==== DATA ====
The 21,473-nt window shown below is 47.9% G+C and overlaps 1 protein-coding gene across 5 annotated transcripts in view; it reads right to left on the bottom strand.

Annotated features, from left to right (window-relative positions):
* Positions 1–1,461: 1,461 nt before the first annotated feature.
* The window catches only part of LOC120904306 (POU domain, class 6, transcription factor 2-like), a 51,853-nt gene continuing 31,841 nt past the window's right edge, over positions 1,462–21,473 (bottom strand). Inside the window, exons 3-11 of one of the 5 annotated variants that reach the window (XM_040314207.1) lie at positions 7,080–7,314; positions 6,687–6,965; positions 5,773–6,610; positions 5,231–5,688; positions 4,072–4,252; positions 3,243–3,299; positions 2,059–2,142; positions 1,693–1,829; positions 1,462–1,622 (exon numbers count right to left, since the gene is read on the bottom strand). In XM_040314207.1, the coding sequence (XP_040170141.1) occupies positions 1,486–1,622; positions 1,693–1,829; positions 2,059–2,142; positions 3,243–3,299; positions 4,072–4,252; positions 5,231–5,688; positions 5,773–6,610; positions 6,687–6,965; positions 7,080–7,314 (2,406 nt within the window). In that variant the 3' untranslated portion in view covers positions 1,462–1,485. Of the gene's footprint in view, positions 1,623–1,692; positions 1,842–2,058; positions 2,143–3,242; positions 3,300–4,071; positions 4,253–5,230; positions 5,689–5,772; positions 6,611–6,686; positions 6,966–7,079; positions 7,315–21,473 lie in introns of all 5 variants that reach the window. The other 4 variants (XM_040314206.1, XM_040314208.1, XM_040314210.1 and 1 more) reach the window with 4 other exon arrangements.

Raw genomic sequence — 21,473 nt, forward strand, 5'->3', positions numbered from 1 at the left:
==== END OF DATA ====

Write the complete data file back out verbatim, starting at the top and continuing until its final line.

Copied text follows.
The 21,473-nt window shown below is 47.9% G+C and overlaps 1 protein-coding gene across 5 annotated transcripts in view; it reads right to left on the bottom strand.

Annotated features, from left to right (window-relative positions):
* Positions 1–1,461: 1,461 nt before the first annotated feature.
* The window catches only part of LOC120904306 (POU domain, class 6, transcription factor 2-like), a 51,853-nt gene continuing 31,841 nt past the window's right edge, over positions 1,462–21,473 (bottom strand). Inside the window, exons 3-11 of one of the 5 annotated variants that reach the window (XM_040314207.1) lie at positions 7,080–7,314; positions 6,687–6,965; positions 5,773–6,610; positions 5,231–5,688; positions 4,072–4,252; positions 3,243–3,299; positions 2,059–2,142; positions 1,693–1,829; positions 1,462–1,622 (exon numbers count right to left, since the gene is read on the bottom strand). In XM_040314207.1, the coding sequence (XP_040170141.1) occupies positions 1,486–1,622; positions 1,693–1,829; positions 2,059–2,142; positions 3,243–3,299; positions 4,072–4,252; positions 5,231–5,688; positions 5,773–6,610; positions 6,687–6,965; positions 7,080–7,314 (2,406 nt within the window). In that variant the 3' untranslated portion in view covers positions 1,462–1,485. Of the gene's footprint in view, positions 1,623–1,692; positions 1,842–2,058; positions 2,143–3,242; positions 3,300–4,071; positions 4,253–5,230; positions 5,689–5,772; positions 6,611–6,686; positions 6,966–7,079; positions 7,315–21,473 lie in introns of all 5 variants that reach the window. The other 4 variants (XM_040314206.1, XM_040314208.1, XM_040314210.1 and 1 more) reach the window with 4 other exon arrangements.

Raw genomic sequence — 21,473 nt, forward strand, 5'->3', positions numbered from 1 at the left: